Standard Pollen and Nectar Seed Mix
This pollen and nectar seed mix produces a selection of wildflower seeds to provide long-season support for bees, (solitary, bumblebees and honeybee), butterflies, moths and hoverflies - a wide range of pollinators. The mix of flowers will thrive in most soil types other than water-logged or very acidic. There are annuals, biennials and perennials to provide pollen and nectar for feeding insects from spring until late autumn with a variety of flower shapes to support different feeding requirements. Note that the biennials and perennials will only flower in the second year, and that this seed mix contains non-native Phacelia; like all our native wildflower seed, the other seeds in the mix has guaranteed UK provenance. There are no grasses in this mix, which are important for butterflies and moths; if you would like a mix for them look at our Butterfly and Moth mix. We sell a similar but less diverse mix of plug plants for butterflies and moths.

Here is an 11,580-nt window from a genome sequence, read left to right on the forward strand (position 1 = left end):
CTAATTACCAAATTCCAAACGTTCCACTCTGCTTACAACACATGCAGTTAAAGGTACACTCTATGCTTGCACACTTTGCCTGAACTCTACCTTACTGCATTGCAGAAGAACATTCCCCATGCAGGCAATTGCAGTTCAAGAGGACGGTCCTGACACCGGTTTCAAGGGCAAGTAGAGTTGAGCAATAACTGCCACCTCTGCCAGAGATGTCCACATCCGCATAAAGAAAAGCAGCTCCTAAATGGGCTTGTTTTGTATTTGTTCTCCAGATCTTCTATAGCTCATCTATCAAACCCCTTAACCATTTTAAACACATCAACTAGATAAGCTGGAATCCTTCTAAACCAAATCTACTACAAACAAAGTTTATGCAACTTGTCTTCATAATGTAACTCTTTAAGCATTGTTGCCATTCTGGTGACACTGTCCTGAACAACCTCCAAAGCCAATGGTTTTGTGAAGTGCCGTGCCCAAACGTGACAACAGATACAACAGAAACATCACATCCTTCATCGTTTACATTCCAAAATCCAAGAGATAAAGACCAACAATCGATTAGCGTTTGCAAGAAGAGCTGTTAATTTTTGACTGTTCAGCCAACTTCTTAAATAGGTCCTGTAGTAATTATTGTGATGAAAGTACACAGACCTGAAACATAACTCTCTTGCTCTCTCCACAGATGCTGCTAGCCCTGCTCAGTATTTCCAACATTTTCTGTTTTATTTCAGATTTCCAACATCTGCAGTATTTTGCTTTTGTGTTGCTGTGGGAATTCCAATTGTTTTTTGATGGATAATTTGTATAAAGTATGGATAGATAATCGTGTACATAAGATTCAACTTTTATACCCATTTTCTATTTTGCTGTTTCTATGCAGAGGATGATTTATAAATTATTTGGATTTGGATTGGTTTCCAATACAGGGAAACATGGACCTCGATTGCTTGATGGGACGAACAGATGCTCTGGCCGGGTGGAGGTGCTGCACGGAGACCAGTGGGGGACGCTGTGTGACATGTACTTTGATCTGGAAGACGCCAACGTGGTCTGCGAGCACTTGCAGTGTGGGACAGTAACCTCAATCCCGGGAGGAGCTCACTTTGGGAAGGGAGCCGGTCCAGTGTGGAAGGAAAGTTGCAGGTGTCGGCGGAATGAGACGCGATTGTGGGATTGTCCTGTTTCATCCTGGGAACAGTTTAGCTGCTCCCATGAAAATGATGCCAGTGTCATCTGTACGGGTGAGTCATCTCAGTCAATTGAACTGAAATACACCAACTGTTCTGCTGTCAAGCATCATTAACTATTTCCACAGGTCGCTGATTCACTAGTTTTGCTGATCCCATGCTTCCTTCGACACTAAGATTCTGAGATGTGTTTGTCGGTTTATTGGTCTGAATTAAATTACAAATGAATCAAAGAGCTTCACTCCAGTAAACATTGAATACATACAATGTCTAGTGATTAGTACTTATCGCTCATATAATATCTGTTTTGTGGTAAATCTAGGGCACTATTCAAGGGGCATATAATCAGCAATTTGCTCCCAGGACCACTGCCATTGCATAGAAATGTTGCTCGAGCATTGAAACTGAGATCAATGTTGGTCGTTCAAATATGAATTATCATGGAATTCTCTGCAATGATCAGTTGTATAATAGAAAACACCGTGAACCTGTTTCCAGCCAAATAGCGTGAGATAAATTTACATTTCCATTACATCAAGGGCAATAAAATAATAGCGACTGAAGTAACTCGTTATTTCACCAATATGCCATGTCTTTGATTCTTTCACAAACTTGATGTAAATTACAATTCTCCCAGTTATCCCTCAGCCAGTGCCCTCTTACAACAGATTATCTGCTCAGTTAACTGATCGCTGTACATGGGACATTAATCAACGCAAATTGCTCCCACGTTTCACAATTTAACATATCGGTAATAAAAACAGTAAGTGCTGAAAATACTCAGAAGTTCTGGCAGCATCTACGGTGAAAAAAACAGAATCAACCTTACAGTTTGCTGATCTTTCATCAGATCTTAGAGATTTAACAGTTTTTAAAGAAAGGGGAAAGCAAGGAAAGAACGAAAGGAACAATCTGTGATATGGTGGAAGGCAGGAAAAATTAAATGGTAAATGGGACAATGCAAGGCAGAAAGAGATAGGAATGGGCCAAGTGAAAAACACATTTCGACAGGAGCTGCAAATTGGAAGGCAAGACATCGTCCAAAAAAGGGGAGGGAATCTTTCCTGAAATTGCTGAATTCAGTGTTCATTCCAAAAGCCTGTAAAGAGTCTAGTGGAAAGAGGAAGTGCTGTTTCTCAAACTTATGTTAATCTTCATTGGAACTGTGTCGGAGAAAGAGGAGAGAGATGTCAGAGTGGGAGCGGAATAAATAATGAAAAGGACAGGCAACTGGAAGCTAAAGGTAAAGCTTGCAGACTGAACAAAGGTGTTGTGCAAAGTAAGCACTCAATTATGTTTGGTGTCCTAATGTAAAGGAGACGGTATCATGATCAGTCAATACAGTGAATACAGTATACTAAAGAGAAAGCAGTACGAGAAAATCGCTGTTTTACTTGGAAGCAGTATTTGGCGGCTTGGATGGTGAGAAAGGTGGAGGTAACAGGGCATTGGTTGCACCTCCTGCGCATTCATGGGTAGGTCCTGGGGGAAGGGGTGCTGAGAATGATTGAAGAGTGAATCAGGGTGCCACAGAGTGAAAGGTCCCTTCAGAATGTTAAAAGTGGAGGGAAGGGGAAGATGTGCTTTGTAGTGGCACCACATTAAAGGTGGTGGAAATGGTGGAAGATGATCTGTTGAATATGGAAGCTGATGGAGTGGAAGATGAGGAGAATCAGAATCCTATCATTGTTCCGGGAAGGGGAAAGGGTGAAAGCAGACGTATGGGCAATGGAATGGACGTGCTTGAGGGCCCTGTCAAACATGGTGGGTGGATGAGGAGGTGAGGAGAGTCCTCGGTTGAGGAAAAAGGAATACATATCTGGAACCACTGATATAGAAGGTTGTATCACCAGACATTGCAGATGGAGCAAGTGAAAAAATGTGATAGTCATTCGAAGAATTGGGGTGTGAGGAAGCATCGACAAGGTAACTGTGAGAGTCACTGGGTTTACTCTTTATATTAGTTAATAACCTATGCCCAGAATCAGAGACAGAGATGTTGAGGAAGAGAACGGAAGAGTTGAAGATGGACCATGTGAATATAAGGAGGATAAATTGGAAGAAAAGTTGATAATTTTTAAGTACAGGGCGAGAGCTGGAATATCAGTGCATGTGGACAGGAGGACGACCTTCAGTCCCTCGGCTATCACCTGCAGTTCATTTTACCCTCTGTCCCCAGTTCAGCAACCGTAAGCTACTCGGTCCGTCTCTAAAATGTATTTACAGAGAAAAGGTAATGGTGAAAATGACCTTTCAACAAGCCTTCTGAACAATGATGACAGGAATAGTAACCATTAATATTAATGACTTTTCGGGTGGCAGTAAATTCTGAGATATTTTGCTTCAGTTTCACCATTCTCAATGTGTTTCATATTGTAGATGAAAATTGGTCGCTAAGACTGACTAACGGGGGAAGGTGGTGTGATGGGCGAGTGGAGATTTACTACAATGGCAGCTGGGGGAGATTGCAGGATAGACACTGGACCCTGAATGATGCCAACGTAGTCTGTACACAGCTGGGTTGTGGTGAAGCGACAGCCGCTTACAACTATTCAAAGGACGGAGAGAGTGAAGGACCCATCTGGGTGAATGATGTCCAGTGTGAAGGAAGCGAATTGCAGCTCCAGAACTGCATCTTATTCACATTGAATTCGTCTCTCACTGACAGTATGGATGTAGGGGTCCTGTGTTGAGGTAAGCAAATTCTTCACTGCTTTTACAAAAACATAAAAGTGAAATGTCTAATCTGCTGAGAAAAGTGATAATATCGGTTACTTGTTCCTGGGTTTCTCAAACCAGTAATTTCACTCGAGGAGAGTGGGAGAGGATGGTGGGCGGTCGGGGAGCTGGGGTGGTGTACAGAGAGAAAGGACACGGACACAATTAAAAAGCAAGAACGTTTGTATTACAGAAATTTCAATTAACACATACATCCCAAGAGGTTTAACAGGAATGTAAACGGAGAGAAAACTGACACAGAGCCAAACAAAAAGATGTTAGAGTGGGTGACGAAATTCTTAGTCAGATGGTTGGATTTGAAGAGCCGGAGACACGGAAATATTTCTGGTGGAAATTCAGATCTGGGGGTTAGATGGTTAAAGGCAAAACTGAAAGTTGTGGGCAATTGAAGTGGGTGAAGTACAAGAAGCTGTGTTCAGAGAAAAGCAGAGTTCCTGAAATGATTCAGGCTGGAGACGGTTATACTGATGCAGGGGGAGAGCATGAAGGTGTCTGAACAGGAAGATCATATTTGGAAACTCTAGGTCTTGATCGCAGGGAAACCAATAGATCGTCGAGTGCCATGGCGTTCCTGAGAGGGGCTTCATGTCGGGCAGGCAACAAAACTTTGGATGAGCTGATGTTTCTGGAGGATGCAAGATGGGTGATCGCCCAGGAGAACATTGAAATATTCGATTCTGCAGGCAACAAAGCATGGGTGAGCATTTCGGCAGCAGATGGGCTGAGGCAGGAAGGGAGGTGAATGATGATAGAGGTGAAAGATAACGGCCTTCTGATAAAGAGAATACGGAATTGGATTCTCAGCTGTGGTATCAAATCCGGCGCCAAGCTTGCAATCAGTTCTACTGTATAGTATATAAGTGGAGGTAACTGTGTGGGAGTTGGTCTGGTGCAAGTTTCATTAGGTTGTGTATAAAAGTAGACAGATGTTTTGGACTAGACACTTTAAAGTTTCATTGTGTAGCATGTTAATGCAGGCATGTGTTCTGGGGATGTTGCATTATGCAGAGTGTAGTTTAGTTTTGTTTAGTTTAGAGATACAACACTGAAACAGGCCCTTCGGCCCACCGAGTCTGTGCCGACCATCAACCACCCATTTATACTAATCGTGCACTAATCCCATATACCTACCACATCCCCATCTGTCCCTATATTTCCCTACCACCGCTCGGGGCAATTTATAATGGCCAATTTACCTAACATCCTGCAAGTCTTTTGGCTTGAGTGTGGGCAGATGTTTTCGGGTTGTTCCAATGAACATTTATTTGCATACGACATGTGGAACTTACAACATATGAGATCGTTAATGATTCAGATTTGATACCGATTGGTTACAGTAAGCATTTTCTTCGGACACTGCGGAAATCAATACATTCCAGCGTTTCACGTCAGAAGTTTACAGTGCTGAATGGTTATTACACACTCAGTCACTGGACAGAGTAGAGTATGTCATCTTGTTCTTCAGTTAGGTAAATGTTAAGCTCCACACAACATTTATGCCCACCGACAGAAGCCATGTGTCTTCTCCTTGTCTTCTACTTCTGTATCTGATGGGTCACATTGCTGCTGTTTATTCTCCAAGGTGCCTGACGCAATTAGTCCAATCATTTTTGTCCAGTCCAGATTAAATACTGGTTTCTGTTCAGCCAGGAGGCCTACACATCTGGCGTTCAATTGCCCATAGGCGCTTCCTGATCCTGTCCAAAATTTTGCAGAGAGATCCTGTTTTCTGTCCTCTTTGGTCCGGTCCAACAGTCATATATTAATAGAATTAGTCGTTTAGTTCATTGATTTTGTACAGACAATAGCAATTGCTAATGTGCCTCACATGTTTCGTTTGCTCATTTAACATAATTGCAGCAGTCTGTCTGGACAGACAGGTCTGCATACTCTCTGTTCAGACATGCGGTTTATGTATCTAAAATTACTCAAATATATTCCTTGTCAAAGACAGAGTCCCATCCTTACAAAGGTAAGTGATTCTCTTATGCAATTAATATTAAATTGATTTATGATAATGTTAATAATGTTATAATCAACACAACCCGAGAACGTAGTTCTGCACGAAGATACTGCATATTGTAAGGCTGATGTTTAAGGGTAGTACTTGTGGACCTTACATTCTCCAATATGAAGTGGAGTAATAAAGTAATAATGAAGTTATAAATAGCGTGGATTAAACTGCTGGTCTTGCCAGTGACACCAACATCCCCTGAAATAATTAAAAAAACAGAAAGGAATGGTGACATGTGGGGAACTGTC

% Wildflowers (by weight)
2.5 Yarrow Achillea millefolium
5.0 Corncockle Agrostemma githago
5.0 Hedge Garlic Alliaria petiolata
10.0 Hedge Parsley Anthriscus sylvestris
2.5 Shepherd's Purse Capsella bursa-pastoris
5.0 Cornflower Centaurea cyanus
5.0 Wild Carrot Daucus carota
5.0 Vipers Bugloss Echium vulgare
5.0 Red Deadnettle Lamium purpureum
5.0 Wild Parsnip Pastinaca sativa
15.0 Phacelia Phacelia tanacetifolia (non native!)
5.0 Salad Burnet Sanguisorba minor
25.0 Red Clover Trifolium pratense
2.5 Moth Mullein Verbascum blattaria
2.5 Dark Mullein Verbascum nigrum
Sowing rate: 2g per square metre, 8 kg per acre, 20 kg per hectare.
Supplier : All Things Rural
We donate half of our profit on sales of this mix of wildflower seeds to Butterfly Conservation
We strongly recommend reading up on wildflower meadows before buying seed - see our resources section and brief guide to preparation and aftercare, which includes links to our "how to" blogs and video.
Although we test our seed and it has high germination rates, you need to be careful about initial care and establishing an annual regime. Don't be put off though - once you get the hang of it it's pretty straightforward.